can anyone tell me where I can get garden posts (suitable for pergola)
made from recycled polystyrene ? they are very rustic looking, and
look more like the real thing than the real thing if you know what I
mean ! they were featured in Geoff Hamiltons video 'Cottage Gardens'
several years ago. I like them because they are lightweight, easy to
cut and maintain, and very good if you don't have a burly labourer
around to make things out of timber !
I've tried numerous searches but have come up with nothing, also
visited dozens of garden centres and am beginning to think they are not
being made anymore, which is a shame.
andlook more like the real thing than the real thing if you know what
Imean ! they were featured in Geoff Hamiltons video 'Cottage
Gardens'several years ago. I like them because they are lightweight, easy
tocut and maintain, and very good if you don't have a burly laboureraround
to make things out of timber !
anymore, which is a shame.-- sooty1
I suspect googling failed you because you should've used polyethylene, not
polystyrene, as a key word, or search for building materials +HDPE and you
should get lots. A very few companies add a small amount of recycled
polystyrene which does add greater strength, but I don't think any
manufacture uses more PS than they do HDPE and sawdust. Products with PS
have a higher chemical hazard rating than HDPE (which is a rating for the
whole process of manufacturing impact on environment; the finished
products are by and large safe, though not so safe the materials could
legally be used for food packaging).
I looked into it as garage material to see if a building sitting on a
periodically flooded tarmak wouldn't be better than wood as it wouldn't
rot, but turns out it also wouldn't bare much weight and a garage was too
big for construction purposes.
Plastic lumber may have looked "real" to you on fuzzy video but not so
much in real life. Long stretches of it without bracing warps easily, a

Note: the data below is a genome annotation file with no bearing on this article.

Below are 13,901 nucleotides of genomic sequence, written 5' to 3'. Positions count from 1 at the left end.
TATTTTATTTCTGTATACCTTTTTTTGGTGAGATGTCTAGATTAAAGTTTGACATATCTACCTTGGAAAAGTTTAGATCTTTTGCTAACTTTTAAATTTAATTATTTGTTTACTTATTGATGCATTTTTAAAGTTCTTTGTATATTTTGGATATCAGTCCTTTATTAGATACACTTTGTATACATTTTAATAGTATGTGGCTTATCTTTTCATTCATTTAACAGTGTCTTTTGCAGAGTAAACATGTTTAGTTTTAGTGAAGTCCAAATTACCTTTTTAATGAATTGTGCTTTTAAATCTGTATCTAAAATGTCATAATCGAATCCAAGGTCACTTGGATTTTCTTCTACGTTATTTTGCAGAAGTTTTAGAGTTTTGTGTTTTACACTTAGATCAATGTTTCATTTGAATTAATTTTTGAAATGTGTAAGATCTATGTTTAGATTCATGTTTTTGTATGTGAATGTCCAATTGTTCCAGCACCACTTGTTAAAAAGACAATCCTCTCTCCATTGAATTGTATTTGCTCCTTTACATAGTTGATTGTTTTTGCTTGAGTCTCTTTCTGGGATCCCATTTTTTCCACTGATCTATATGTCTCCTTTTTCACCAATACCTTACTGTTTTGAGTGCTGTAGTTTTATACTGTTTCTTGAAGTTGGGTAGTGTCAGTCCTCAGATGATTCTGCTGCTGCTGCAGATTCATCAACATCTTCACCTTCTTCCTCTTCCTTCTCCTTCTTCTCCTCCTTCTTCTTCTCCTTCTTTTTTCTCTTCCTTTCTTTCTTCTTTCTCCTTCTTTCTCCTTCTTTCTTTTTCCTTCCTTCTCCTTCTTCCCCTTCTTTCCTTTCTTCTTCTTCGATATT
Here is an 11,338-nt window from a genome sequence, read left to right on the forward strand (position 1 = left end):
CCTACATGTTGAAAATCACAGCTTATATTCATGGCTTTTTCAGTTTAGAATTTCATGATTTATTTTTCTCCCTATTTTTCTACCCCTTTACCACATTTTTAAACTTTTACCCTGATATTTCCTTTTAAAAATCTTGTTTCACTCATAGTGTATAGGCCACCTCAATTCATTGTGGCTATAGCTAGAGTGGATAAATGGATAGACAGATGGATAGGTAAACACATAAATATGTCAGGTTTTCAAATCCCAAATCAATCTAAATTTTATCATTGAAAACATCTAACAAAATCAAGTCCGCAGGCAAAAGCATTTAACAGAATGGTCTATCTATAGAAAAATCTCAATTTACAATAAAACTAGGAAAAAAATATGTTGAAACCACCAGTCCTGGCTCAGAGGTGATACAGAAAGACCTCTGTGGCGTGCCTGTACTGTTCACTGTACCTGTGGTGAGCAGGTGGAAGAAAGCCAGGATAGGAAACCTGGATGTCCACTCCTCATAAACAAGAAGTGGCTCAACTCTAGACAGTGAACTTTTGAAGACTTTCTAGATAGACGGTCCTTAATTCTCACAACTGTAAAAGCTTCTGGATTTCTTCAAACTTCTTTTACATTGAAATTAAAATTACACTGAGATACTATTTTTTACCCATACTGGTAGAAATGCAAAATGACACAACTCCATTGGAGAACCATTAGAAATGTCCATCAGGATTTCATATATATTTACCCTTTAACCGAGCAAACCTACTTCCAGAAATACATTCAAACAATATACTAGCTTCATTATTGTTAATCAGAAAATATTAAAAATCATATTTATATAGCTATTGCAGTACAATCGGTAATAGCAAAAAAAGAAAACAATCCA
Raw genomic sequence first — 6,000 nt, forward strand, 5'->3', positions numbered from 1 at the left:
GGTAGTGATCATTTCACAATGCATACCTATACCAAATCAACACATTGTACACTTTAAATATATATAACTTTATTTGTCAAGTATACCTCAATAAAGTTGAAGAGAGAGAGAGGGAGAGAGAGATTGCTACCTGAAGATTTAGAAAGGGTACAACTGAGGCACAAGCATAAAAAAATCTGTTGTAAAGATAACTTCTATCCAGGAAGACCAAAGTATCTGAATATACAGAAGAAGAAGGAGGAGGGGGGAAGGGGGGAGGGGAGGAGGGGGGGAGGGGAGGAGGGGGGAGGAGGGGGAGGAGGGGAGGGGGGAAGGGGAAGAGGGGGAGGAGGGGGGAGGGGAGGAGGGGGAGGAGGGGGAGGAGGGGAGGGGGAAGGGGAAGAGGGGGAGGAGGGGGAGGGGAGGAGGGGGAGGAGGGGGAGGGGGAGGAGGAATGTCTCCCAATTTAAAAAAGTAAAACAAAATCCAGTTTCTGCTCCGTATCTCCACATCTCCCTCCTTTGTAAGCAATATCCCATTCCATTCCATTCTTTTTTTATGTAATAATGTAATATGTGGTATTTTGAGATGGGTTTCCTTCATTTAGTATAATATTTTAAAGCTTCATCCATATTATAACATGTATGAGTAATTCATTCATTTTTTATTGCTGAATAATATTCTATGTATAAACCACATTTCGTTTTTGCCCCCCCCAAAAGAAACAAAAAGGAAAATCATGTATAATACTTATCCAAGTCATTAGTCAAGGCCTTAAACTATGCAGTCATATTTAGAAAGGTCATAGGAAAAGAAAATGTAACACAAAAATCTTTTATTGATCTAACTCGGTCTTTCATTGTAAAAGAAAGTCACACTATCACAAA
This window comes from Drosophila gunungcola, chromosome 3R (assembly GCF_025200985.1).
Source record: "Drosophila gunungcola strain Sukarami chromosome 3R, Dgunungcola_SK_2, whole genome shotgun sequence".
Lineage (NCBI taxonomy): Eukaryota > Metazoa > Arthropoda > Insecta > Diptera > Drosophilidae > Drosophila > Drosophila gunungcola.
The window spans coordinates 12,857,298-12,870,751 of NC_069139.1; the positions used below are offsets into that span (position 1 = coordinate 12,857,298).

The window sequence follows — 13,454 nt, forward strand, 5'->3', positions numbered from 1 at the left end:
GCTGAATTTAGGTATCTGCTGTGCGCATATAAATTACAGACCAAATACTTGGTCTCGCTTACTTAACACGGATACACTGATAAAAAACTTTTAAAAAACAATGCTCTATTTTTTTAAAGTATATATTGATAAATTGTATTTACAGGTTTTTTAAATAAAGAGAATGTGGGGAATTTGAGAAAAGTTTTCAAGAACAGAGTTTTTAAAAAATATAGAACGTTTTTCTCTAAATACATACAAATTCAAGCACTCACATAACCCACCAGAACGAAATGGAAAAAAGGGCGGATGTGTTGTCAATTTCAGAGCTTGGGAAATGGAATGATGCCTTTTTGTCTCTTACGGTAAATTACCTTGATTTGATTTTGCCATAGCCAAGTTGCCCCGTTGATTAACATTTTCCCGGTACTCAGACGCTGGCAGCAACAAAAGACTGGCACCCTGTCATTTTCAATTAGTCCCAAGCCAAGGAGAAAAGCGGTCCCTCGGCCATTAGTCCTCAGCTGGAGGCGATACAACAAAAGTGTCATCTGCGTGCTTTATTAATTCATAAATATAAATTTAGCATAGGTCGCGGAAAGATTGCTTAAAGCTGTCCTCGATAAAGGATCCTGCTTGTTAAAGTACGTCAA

pergola with the weight baring down on upright plastic beams will probably
bend them in time. At best they look like discount plastic doors at Lowes,
the kind of plastic tricked out with wood rings printed on the surface. If
that stuff appeals then so will the plastic boards, but it won't really
pass for wood. They do have a wood content, they're made mainly out of
recycled milk bottles and sawdust, competing with pres-to-log for mill
There are many "brand name" providers of this stuff. The ones that got
highest environmental ratings are Rhino, Fiberon, Trex, Maxituf,
Perma-Deck, Enviro-Curb,Breezewood, Bear Board, Ameriwood, EcoTech,
Orcaboard, Bedford Select, Plasboard, and Plasteak. There are maybe fifty
additional companies which are rated poorly because of using unrecyclable
resins or only a very small percentage of recycled material.
But even the higher rated plastic lumber is rarely more than half recycled
material. The "carbon footprint" is much bigger getting this to market
than for wood products by far. But it does for a while keep the crap out
of landfills. For future recycling purposes a lot of it won't be easy to
recycle at all; the type with stronger multiple resins in the mix may
never be recyclable for any purpose, though who knows what future
technology might do. Realistically no construction is permanent so when it
comes down in the future it will be landfill after all. The
environmentalism angle is often just a sales pitch and an equally good one
can be trumped up for wood.
Plastic lumber is mostly recommended for decks and small construction
because not strong enough for housing, garages, or barns. A pergola may be
stretching it because most pergola designs will leave long lengths of the
stuff holding weight. Even for a deck, the floors need redundant bracing
or they'll sag. For starters on pricing and types, check out valleyuse.com
or plasticlumberyard.com or american-plasticlumber.com (or google for a
vendor closer to home) if you're convinced you'll like it. But I wouldn't
get it shipped from afar sight unseen, as you might not like it nearly as
much close-up as you did on fuzzy video.
-paghat the ratgirl
visit my temperate gardening website:
Thank you both for your replies - 'highwood' seem to have just the
rustic poles I had in mind, I've requested further information. -
paghat - I'm looking into all the info you sent, thank you very much
for taking the time. I'm not so concerned about the look of it as it
will eventally be covered in climbers, my main concern is that I can
saw and construct it myself as it is so lightweight.
Thanks both again, I'm new to this forum and it has been heartening to
receive prompt and helpful replies.
> ;783513']In article firstname.lastname@example.org, sooty1
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